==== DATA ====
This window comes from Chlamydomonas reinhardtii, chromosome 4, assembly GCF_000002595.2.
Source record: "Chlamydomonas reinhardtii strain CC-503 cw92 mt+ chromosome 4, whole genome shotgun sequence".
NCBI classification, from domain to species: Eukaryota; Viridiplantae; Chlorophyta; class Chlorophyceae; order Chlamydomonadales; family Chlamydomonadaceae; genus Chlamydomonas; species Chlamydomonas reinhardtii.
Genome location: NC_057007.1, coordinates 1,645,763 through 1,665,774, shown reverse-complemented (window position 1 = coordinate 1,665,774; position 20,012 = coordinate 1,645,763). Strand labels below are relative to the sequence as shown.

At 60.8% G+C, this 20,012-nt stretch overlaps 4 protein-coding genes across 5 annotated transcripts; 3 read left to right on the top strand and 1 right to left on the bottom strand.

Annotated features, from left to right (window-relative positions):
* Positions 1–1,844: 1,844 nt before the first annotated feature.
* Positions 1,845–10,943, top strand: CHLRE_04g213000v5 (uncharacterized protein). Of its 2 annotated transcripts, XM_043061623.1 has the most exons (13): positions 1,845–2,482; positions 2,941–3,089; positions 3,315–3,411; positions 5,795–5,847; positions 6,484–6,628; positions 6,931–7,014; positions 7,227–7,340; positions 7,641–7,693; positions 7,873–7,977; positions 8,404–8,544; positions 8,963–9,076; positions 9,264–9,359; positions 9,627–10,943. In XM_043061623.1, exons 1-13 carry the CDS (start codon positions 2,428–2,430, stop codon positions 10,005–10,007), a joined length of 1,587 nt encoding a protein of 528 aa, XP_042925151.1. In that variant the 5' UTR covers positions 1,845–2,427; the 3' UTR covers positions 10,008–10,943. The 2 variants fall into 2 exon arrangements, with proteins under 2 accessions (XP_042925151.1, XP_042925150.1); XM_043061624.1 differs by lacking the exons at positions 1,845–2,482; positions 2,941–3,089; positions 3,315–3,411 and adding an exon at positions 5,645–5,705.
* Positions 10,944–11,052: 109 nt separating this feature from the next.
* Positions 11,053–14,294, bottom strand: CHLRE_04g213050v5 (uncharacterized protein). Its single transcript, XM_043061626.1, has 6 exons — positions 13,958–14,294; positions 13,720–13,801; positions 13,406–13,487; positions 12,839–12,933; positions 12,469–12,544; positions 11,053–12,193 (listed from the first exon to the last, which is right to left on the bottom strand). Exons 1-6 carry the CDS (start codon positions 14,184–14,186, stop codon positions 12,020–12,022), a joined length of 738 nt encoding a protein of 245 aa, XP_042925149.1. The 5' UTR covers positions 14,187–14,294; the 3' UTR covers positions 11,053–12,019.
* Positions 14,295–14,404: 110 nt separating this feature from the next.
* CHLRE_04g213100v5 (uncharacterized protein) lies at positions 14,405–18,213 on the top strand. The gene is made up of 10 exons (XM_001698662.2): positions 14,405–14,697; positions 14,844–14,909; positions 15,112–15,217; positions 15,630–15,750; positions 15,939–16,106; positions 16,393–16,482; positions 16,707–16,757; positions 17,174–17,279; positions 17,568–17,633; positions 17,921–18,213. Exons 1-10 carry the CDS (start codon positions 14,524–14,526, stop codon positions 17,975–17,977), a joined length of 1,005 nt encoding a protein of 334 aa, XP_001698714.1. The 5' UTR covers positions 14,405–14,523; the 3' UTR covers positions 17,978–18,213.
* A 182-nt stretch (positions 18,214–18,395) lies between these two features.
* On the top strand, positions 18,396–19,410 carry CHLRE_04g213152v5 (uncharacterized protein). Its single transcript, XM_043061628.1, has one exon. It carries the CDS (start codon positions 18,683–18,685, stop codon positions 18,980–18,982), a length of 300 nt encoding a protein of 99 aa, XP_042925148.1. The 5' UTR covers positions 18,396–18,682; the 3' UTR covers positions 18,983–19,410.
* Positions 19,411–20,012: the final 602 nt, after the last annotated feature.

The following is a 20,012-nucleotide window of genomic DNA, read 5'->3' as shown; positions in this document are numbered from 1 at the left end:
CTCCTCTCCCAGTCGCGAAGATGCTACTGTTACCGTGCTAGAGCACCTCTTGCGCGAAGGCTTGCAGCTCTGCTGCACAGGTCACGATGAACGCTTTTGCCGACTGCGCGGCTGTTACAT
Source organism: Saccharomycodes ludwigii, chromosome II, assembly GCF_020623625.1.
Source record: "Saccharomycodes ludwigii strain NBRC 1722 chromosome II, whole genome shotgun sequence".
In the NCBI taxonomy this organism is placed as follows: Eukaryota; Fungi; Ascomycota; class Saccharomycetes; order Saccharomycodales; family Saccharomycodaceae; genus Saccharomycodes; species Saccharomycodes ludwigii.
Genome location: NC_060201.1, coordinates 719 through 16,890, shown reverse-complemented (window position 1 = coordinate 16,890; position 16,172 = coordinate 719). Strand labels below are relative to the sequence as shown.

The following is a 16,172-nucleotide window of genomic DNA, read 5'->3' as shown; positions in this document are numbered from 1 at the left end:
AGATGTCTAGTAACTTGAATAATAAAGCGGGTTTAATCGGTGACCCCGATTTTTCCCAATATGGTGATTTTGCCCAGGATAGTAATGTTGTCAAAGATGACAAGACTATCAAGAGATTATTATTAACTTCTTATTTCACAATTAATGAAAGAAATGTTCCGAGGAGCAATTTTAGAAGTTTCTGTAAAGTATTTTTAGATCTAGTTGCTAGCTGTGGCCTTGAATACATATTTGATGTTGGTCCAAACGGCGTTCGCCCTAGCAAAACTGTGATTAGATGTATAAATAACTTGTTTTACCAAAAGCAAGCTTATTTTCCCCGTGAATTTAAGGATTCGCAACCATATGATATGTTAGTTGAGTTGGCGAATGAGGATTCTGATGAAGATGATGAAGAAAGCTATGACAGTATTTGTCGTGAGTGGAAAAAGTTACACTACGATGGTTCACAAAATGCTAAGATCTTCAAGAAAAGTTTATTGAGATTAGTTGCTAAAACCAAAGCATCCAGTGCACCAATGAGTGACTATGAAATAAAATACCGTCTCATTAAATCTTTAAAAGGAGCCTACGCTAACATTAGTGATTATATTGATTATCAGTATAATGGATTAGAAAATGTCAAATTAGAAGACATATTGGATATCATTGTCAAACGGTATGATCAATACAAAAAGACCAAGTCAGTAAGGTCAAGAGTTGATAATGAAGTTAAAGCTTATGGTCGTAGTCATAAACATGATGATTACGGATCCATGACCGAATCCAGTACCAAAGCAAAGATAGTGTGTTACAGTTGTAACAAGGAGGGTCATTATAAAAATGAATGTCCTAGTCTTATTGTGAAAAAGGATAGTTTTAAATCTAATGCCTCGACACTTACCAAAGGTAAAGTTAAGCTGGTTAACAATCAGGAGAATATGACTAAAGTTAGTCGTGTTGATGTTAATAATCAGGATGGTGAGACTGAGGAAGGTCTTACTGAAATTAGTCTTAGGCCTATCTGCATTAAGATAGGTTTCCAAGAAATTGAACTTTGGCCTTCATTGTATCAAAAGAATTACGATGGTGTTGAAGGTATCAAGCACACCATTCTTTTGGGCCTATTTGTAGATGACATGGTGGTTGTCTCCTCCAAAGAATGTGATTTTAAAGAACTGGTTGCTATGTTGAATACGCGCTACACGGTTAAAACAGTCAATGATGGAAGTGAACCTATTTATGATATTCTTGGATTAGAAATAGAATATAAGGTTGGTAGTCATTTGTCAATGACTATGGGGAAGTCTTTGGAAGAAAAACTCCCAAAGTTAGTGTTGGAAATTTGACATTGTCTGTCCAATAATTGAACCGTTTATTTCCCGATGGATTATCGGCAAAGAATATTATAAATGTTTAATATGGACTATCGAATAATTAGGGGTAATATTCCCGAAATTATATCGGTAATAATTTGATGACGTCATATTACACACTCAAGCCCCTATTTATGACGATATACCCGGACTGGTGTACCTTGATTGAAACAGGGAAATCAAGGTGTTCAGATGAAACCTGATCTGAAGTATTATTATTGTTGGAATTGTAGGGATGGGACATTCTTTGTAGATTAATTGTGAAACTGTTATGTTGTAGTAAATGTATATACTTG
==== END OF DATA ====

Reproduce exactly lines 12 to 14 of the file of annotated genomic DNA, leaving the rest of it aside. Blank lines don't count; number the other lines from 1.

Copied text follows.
* CHLRE_04g213100v5 (uncharacterized protein) lies at positions 14,405–18,213 on the top strand. The gene is made up of 10 exons (XM_001698662.2): positions 14,405–14,697; positions 14,844–14,909; positions 15,112–15,217; positions 15,630–15,750; positions 15,939–16,106; positions 16,393–16,482; positions 16,707–16,757; positions 17,174–17,279; positions 17,568–17,633; positions 17,921–18,213. Exons 1-10 carry the CDS (start codon positions 14,524–14,526, stop codon positions 17,975–17,977), a joined length of 1,005 nt encoding a protein of 334 aa, XP_001698714.1. The 5' UTR covers positions 14,405–14,523; the 3' UTR covers positions 17,978–18,213.
* A 182-nt stretch (positions 18,214–18,395) lies between these two features.
* On the top strand, positions 18,396–19,410 carry CHLRE_04g213152v5 (uncharacterized protein). Its single transcript, XM_043061628.1, has one exon. It carries the CDS (start codon positions 18,683–18,685, stop codon positions 18,980–18,982), a length of 300 nt encoding a protein of 99 aa, XP_042925148.1. The 5' UTR covers positions 18,396–18,682; the 3' UTR covers positions 18,983–19,410.